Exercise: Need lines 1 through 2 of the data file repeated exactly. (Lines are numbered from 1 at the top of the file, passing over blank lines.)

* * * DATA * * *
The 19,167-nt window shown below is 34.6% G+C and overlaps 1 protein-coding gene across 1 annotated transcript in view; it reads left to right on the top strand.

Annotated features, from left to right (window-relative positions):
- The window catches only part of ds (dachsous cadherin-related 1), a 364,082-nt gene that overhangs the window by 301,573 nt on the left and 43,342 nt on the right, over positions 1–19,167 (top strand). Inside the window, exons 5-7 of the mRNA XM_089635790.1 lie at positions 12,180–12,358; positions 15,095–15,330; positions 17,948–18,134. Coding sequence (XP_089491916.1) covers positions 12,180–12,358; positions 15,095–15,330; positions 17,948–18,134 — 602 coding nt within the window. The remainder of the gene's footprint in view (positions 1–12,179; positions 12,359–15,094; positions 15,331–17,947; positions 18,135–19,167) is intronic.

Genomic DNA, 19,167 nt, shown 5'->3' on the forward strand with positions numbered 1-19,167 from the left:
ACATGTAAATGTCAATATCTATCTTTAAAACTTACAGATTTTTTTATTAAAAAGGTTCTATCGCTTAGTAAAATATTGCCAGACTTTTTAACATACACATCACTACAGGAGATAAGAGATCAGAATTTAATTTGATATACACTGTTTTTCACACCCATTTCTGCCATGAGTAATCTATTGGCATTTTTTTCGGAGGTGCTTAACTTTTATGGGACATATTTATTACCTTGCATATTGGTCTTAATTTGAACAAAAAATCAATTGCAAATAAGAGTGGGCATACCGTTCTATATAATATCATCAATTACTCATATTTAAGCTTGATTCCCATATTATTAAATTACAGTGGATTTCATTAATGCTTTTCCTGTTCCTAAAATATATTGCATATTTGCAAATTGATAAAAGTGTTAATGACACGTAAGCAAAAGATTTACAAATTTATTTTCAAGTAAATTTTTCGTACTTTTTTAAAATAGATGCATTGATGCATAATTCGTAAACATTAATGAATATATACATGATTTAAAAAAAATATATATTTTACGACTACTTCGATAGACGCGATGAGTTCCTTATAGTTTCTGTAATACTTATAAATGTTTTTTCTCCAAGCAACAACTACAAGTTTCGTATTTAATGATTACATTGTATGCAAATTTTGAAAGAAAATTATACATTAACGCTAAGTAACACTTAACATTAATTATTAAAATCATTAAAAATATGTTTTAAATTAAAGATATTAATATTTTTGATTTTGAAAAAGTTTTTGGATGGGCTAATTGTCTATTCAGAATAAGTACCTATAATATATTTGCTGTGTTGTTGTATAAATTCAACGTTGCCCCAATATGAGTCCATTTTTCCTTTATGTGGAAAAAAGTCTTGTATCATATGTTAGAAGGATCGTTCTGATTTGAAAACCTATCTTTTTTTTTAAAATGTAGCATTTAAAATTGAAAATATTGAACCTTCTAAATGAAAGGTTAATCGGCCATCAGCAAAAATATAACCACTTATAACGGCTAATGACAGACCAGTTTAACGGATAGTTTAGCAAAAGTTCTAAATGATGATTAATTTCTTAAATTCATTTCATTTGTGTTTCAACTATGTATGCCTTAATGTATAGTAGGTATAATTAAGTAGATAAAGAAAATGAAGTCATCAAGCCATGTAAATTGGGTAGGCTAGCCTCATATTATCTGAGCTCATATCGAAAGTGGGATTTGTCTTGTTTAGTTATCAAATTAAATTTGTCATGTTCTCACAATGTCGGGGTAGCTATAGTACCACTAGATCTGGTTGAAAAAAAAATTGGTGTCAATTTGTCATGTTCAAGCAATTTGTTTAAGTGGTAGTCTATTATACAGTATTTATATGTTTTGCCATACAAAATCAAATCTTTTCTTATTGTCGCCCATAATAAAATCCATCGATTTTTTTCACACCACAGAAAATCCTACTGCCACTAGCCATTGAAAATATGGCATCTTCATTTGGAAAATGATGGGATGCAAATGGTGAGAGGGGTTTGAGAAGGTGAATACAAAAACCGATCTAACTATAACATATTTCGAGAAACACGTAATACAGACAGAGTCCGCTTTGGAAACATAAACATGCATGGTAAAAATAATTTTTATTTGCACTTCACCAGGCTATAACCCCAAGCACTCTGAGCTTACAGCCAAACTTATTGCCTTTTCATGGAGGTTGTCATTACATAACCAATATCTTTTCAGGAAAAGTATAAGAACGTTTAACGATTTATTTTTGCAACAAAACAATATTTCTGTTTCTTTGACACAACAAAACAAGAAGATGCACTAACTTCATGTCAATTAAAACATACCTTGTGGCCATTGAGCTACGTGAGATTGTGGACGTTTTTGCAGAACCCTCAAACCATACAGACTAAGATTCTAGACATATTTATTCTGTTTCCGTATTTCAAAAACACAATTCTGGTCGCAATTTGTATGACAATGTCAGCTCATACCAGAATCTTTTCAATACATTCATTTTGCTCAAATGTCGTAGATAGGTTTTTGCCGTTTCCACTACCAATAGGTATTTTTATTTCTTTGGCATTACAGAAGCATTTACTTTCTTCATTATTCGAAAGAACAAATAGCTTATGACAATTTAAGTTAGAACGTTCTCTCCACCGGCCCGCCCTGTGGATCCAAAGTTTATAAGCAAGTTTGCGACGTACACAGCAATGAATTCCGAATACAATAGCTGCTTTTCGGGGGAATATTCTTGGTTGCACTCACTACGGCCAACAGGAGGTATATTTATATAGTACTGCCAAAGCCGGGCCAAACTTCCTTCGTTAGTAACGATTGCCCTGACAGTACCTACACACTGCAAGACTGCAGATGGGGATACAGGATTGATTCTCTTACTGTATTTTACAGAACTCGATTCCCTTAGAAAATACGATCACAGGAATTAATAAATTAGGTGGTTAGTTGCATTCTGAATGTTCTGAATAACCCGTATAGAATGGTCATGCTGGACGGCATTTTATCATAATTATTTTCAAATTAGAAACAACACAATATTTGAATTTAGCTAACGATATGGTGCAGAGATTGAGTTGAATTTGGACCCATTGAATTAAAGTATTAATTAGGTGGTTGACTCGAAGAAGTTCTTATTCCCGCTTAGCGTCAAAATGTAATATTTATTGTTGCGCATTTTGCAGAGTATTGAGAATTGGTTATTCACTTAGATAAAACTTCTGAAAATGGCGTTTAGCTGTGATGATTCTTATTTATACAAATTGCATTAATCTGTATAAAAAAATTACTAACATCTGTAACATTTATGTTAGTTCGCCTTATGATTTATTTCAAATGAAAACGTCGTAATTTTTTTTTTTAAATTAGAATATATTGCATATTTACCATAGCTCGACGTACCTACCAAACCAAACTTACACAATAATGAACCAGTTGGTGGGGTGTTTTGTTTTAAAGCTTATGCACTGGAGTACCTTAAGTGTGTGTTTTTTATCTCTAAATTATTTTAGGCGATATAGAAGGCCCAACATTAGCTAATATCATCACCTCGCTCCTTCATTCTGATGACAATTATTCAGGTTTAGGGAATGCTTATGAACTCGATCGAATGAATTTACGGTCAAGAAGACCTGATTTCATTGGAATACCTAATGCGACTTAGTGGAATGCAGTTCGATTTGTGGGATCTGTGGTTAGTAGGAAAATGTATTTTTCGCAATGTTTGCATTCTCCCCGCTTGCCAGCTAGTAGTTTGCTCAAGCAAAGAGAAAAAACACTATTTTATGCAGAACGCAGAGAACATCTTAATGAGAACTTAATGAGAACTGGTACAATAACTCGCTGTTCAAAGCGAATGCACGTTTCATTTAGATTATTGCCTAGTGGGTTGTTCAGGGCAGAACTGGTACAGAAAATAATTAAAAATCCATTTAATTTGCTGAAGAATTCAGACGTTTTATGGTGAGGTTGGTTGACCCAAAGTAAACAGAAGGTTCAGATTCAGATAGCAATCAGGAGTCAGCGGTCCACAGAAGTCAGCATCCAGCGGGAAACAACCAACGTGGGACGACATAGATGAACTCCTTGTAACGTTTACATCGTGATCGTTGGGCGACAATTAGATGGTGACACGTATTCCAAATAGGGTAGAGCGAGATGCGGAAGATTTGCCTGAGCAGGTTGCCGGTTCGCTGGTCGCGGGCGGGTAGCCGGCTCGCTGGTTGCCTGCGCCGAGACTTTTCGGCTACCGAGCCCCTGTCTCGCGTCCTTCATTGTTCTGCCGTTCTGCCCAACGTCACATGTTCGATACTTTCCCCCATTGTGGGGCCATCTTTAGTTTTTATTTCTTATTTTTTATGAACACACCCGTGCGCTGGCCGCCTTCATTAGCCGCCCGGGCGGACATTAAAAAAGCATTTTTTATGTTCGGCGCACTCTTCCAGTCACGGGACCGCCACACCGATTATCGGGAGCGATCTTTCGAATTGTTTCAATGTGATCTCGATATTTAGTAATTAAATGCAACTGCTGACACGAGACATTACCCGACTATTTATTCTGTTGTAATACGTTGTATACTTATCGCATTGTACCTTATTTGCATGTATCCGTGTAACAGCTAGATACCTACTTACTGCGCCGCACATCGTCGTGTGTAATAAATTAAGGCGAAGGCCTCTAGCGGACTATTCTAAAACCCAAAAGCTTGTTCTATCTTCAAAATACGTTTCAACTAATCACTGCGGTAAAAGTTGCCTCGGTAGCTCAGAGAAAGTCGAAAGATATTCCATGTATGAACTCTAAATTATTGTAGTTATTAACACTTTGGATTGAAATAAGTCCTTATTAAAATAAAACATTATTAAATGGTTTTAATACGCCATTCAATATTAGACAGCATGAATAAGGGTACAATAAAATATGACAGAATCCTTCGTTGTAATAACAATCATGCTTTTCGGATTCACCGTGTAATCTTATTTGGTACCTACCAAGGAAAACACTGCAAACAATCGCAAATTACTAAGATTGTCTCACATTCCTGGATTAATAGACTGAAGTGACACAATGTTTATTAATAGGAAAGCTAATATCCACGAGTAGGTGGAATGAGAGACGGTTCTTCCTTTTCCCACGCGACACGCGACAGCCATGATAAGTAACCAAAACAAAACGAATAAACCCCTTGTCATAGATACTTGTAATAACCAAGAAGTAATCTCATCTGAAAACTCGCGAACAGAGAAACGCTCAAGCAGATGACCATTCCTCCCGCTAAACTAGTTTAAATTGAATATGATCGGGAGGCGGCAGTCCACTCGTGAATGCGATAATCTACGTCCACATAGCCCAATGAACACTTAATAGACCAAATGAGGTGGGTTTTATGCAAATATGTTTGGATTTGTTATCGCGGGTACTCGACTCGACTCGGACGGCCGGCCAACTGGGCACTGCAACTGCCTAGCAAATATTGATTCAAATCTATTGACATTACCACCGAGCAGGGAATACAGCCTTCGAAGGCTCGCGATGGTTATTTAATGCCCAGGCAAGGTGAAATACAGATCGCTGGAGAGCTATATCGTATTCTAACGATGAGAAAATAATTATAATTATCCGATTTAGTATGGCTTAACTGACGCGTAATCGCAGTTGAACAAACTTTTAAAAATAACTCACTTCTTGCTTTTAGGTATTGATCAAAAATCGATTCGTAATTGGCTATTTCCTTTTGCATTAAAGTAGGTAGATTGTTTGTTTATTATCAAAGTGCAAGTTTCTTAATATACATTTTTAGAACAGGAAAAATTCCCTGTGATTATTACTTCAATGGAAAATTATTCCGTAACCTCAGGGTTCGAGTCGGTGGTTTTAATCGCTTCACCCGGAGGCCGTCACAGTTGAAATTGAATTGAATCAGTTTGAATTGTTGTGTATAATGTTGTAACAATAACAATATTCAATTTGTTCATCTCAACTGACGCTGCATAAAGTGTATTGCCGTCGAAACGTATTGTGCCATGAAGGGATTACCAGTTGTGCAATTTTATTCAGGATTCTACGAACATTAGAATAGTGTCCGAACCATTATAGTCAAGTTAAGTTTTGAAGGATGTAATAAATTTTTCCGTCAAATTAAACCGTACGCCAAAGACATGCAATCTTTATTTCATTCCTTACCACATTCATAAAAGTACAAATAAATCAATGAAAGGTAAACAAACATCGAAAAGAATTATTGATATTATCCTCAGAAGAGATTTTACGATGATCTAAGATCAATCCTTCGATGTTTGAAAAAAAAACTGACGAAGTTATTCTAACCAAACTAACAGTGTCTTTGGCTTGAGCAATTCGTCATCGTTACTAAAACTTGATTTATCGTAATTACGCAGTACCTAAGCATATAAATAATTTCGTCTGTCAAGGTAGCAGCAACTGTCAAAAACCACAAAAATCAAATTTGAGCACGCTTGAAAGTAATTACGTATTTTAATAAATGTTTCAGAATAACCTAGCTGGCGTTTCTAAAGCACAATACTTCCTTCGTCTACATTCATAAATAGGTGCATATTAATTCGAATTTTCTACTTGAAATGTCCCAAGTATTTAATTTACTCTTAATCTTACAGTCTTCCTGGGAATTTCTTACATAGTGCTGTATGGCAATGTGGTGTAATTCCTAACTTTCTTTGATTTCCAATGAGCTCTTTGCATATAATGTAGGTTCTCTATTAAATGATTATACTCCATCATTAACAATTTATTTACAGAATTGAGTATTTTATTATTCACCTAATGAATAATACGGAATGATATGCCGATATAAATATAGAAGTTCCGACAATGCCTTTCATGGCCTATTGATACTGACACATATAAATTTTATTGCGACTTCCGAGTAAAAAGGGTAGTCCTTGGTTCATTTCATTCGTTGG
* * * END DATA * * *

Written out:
The 19,167-nt window shown below is 34.6% G+C and overlaps 1 protein-coding gene across 1 annotated transcript in view; it reads left to right on the top strand.

Annotated features, from left to right (window-relative positions):